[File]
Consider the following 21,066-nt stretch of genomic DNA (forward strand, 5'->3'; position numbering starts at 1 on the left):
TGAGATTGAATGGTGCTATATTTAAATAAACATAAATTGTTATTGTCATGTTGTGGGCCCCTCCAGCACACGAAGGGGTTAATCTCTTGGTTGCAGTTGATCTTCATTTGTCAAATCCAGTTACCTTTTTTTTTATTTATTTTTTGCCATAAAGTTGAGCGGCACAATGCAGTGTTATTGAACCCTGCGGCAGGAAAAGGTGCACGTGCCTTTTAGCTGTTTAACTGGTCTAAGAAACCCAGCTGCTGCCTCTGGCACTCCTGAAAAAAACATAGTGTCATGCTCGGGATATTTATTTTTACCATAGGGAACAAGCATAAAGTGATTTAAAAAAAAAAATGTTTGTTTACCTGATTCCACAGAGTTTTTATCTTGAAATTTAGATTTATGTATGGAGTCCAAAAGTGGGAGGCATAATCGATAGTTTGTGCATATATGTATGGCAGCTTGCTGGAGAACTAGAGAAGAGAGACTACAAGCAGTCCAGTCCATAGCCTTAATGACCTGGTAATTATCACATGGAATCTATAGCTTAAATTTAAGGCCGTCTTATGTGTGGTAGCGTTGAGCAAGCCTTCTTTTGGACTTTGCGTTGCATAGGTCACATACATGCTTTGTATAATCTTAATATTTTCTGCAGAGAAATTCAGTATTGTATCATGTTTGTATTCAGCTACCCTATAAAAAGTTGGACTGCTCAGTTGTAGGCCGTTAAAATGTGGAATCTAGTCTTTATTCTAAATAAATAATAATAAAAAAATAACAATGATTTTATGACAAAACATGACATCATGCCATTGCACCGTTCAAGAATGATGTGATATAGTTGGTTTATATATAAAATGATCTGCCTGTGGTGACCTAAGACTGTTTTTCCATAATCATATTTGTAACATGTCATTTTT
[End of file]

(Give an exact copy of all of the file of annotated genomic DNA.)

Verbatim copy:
Consider the following 21,066-nt stretch of genomic DNA (forward strand, 5'->3'; position numbering starts at 1 on the left):
TGAGATTGAATGGTGCTATATTTAAATAAACATAAATTGTTATTGTCATGTTGTGGGCCCCTCCAGCACACGAAGGGGTTAATCTCTTGGTTGCAGTTGATCTTCATTTGTCAAATCCAGTTACCTTTTTTTTTATTTATTTTTTGCCATAAAGTTGAGCGGCACAATGCAGTGTTATTGAACCCTGCGGCAGGAAAAGGTGCACGTGCCTTTTAGCTGTTTAACTGGTCTAAGAAACCCAGCTGCTGCCTCTGGCACTCCTGAAAAAAACATAGTGTCATGCTCGGGATATTTATTTTTACCATAGGGAACAAGCATAAAGTGATTTAAAAAAAAAAATGTTTGTTTACCTGATTCCACAGAGTTTTTATCTTGAAATTTAGATTTATGTATGGAGTCCAAAAGTGGGAGGCATAATCGATAGTTTGTGCATATATGTATGGCAGCTTGCTGGAGAACTAGAGAAGAGAGACTACAAGCAGTCCAGTCCATAGCCTTAATGACCTGGTAATTATCACATGGAATCTATAGCTTAAATTTAAGGCCGTCTTATGTGTGGTAGCGTTGAGCAAGCCTTCTTTTGGACTTTGCGTTGCATAGGTCACATACATGCTTTGTATAATCTTAATATTTTCTGCAGAGAAATTCAGTATTGTATCATGTTTGTATTCAGCTACCCTATAAAAAGTTGGACTGCTCAGTTGTAGGCCGTTAAAATGTGGAATCTAGTCTTTATTCTAAATAAATAATAATAAAAAAATAACAATGATTTTATGACAAAACATGACATCATGCCATTGCACCGTTCAAGAATGATGTGATATAGTTGGTTTATATATAAAATGATCTGCCTGTGGTGACCTAAGACTGTTTTTCCATAATCATATTTGTAACATGTCATTTTT